Wow thanks for all that info! I'll look into your suggestions immediately. The use is as a thermal buffer to prevent biomedical samples from rising much above -80 for some time during power loss for areas with unreliable power. Large enthalpy of fusion would be good. It will be sealed from sunlight and air. It doesn't have to be non-corrosive. The safer it is for humans and environment the better. No preference for make vs. buy.

Thanks again!
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juul

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Re: A safe compound/solution with a melting point around -80 C
« Reply #4 on: March 15, 2019, 03:26:49 PM »

Oh and I should mention that keeping the cost down is important. We'll need at least 1000 ml of this per freezer backup unit.
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juul

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Re: A safe compound/solution with a melting point around -80 C
« Reply #5 on: March 15, 2019, 03:37:30 PM »

It seems that NASA already has something like this but I haven't been able to get more info on it :-\
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Mitch

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Re: A safe compound/solution with a melting point around -80 C
« Reply #6 on: March 16, 2019, 02:11:27 AM »

I think what you need are those cold gel packs: https://en.wikipedia.org/wiki/Ice_pack

Making the gel shouldn't be that expensive.
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Re: A safe compound/solution with a melting point around -80 C
« Reply #7 on: March 18, 2019, 06:19:41 AM »

I hadn't found quickly a mixture of water and antifreeze that melts at -80°C. Not propylene glycol, not ethylene glycol, not erythritol, not glycerol, but possibly a mixture of several glycols in water, remembering that ethylene glycol is a bit toxic. Nasa's attempts were possibly in this direction, rather than an alkane, if they sought compatibility with polyethylene.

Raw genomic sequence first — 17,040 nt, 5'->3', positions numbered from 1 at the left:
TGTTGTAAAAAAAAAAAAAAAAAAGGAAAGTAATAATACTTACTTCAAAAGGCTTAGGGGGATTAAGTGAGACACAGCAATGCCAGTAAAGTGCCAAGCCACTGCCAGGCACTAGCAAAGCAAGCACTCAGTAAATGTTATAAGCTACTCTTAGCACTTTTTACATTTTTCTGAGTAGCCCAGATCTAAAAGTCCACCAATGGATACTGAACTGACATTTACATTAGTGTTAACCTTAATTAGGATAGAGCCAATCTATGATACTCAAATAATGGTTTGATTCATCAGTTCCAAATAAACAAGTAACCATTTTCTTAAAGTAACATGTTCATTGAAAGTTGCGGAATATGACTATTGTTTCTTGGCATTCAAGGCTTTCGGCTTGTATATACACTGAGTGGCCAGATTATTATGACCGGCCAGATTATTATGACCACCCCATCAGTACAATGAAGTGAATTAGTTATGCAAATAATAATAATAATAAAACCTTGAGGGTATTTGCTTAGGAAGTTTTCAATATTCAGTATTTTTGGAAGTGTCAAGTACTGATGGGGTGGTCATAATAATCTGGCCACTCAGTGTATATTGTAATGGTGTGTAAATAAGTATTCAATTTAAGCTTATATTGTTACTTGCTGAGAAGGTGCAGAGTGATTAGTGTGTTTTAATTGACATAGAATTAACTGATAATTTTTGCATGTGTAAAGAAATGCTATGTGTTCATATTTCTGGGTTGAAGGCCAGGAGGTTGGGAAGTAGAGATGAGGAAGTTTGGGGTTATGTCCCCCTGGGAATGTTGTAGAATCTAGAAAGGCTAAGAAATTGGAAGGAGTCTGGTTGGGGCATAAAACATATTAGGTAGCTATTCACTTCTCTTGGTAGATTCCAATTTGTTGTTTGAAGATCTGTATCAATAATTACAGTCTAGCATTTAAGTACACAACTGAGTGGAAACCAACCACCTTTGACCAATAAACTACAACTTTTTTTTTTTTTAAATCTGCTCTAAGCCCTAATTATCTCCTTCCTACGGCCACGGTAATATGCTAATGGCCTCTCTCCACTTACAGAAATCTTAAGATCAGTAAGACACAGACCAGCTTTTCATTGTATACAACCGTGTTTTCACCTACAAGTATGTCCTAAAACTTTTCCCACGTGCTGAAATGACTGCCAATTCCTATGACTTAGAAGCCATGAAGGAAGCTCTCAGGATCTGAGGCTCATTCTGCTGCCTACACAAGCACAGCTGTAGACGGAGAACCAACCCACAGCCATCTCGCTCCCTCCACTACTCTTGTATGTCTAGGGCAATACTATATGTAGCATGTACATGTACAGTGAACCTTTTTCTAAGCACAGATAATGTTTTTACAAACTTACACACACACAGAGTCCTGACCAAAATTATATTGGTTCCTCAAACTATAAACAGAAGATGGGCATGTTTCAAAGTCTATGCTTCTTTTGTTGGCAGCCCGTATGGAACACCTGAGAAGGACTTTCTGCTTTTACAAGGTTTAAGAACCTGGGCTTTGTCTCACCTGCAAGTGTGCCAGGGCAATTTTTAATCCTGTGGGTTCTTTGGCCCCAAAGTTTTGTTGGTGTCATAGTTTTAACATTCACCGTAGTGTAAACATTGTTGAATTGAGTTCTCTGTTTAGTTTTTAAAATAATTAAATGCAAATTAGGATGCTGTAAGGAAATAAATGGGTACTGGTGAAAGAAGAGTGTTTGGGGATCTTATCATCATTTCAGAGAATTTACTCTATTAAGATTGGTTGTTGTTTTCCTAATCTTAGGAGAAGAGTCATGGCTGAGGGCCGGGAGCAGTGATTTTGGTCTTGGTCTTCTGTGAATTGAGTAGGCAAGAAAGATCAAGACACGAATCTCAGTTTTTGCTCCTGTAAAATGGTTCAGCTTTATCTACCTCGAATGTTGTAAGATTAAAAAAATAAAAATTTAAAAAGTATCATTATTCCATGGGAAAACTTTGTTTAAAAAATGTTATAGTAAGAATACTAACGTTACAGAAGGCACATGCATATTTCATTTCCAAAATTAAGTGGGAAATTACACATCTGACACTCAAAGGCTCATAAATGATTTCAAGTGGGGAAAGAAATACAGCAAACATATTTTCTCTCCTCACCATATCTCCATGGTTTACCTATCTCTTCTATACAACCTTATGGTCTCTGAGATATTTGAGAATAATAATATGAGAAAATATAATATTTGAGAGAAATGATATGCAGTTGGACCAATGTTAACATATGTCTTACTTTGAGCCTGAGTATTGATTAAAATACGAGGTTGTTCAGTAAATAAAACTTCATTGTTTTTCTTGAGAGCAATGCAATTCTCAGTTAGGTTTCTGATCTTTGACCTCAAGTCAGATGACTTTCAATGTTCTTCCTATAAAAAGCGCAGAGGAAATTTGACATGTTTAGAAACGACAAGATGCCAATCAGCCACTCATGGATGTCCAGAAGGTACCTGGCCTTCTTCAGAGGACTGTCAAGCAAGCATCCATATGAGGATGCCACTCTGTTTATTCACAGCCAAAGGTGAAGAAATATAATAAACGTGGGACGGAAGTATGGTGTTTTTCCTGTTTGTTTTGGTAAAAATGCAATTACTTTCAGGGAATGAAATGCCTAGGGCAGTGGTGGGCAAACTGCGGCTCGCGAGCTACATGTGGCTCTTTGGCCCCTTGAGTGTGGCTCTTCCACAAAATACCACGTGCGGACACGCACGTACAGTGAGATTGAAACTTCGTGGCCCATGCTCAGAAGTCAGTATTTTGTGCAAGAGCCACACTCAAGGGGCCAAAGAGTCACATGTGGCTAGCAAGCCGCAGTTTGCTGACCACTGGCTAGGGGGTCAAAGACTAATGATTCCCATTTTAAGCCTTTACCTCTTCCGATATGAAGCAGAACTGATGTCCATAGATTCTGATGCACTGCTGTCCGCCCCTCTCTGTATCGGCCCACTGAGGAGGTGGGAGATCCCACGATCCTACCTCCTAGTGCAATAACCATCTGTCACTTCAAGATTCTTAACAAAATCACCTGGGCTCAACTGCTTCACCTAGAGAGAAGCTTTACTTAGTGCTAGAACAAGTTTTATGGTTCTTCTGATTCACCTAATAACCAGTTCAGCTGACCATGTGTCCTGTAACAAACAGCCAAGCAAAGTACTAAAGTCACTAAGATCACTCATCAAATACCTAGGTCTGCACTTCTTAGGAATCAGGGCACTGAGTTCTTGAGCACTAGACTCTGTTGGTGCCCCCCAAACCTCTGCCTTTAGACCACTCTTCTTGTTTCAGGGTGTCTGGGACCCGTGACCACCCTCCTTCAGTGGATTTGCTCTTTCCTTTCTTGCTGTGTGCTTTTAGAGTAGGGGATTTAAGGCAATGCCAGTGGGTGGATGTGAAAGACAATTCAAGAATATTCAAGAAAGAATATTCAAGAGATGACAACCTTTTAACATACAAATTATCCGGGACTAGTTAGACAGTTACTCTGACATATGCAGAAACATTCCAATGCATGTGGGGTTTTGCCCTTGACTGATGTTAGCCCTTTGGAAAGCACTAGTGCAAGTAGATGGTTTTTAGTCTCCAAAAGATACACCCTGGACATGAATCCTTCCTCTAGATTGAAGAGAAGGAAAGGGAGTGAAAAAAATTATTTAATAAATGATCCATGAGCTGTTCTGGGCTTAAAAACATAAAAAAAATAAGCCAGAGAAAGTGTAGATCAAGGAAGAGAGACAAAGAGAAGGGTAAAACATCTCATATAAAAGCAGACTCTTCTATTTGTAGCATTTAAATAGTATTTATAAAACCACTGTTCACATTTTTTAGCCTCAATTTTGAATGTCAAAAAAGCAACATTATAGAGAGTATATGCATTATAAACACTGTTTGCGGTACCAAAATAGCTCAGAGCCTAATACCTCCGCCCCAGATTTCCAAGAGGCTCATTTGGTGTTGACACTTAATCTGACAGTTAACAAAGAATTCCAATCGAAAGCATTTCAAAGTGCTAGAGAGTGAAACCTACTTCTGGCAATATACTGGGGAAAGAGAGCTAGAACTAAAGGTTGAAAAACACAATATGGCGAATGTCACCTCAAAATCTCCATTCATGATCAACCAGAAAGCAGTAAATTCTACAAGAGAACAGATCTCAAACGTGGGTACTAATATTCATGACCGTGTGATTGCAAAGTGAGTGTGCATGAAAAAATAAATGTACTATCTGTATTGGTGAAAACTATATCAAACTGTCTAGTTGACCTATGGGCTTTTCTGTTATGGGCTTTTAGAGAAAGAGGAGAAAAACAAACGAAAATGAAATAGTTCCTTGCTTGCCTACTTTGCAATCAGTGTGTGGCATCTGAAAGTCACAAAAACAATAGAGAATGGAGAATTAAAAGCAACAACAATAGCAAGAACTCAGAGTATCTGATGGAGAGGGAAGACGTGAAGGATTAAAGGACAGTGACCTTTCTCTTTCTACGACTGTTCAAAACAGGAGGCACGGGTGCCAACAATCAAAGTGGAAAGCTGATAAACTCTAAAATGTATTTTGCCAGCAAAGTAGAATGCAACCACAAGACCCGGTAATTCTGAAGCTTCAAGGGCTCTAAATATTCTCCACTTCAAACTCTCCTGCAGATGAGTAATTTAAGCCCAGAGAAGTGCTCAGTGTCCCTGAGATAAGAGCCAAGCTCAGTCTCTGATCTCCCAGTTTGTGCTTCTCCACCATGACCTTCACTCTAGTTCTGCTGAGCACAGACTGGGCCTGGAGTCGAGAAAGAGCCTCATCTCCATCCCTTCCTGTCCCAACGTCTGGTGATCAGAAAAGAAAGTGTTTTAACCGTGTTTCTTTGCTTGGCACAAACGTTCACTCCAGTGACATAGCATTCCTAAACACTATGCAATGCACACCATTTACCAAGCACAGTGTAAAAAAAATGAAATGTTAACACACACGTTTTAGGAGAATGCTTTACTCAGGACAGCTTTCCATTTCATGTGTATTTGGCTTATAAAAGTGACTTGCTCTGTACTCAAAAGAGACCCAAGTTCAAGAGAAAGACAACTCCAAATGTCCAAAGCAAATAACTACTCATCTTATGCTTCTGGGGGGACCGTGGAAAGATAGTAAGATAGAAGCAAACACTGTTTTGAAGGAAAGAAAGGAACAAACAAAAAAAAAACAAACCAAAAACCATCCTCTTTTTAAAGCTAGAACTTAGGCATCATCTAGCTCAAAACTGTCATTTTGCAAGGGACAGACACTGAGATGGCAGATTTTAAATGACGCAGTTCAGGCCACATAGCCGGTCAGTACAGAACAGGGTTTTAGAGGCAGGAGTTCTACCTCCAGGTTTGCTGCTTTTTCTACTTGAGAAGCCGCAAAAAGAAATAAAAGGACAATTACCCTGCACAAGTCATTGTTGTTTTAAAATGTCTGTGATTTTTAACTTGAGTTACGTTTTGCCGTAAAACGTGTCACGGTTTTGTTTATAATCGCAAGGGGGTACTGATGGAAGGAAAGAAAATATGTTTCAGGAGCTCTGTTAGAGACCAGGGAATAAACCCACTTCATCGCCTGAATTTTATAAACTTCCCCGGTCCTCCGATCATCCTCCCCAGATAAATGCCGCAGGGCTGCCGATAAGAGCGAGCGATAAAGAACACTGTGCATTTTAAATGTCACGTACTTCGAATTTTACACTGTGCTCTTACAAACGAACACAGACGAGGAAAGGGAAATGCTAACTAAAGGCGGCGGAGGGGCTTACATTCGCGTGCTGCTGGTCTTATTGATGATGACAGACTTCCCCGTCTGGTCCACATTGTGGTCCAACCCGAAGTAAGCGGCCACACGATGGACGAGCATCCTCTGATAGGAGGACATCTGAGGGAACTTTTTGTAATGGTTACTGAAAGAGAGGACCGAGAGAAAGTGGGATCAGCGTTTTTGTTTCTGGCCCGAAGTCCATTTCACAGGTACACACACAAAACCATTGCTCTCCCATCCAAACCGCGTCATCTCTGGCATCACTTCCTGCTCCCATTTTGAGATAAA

Besides water and alcohols, alkanes offer a big fusion heat, fluoroalkanes less so. They are not always compatible with polyethyleneS and polypropyleneS, but with other usual plastics they are. Non-flammable criterium suggests the molecule shall be bigger than 2,6-dimethyloctane, and melting point criterium tells it must be branched.

Farnesane is a first idea
CC(C)CCCC(C)CCCC(C)CC
bp=+243°C mp<-71°C fp+109°C wow, so it does burn with a wick or as a mist, but matches won't light a leak on concrete. Other sources tell mp around -100°C. Farnesane makes 99,76% of the AMD-200 fuel attempt by Amyris, where many kg were produced. My feeling is that the company meanwhile targeted easier markets than jet fuels.
BEWARE the syntheses I suggest in the linked threads are NOT tried and I'm no chemist, so they can be complete cr*p.

2,4,6-trimethyl-dodecane has phase-change properties similar to farnesane. It seems rare too.
CC(C)CC(C)CC(C)CCCCCC

Unless a company like Amyris decide to produce these compounds, they are expensive lab rarities, so synthesising would be cheaper. And if you produce such an alkane, other uses and customers await you.

JP-10 is mass-produced
C1C2C3CCCC3C(C2)C1
it melts at -79°C from NIST (Chickos et al is doubtful), and its flash point is very little above +55°C. Its kerosene smell can be misleading.

Grafting an alkane tail to cheap myrcene, then saturating everything, could be a flexible design, as the tail's length adjusts the melting point. Here myrcene
C=CC(=C)CCC=C(C)C

Do not believe melting points in general. Measures are rare, most values are software estimates, but these fail grossly on melting points.